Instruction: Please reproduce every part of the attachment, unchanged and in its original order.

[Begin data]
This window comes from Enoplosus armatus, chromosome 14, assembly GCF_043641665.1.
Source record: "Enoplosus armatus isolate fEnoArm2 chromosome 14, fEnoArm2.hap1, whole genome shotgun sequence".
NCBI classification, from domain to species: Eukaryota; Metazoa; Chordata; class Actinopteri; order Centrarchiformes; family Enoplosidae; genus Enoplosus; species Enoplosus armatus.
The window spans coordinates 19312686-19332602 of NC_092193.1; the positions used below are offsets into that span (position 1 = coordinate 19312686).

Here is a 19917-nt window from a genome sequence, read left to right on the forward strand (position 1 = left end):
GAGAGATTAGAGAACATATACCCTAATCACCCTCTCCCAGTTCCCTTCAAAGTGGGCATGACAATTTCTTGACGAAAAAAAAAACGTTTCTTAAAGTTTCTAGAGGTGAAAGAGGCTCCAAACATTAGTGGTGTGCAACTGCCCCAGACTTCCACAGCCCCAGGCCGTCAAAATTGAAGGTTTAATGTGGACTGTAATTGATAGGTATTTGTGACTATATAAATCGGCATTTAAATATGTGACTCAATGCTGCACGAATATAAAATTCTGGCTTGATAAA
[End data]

This window comes from Enoplosus armatus, chromosome 14, assembly GCF_043641665.1.
Source record: "Enoplosus armatus isolate fEnoArm2 chromosome 14, fEnoArm2.hap1, whole genome shotgun sequence".
NCBI classification, from domain to species: Eukaryota; Metazoa; Chordata; class Actinopteri; order Centrarchiformes; family Enoplosidae; genus Enoplosus; species Enoplosus armatus.
The window spans coordinates 19312686-19332602 of NC_092193.1; the positions used below are offsets into that span (position 1 = coordinate 19312686).

Here is a 19917-nt window from a genome sequence, read left to right on the forward strand (position 1 = left end):
GAGAGATTAGAGAACATATACCCTAATCACCCTCTCCCAGTTCCCTTCAAAGTGGGCATGACAATTTCTTGACGAAAAAAAAAACGTTTCTTAAAGTTTCTAGAGGTGAAAGAGGCTCCAAACATTAGTGGTGTGCAACTGCCCCAGACTTCCACAGCCCCAGGCCGTCAAAATTGAAGGTTTAATGTGGACTGTAATTGATAGGTATTTGTGACTATATAAATCGGCATTTAAATATGTGACTCAATGCTGCACGAATATAAAATTCTGGCTTGATAAA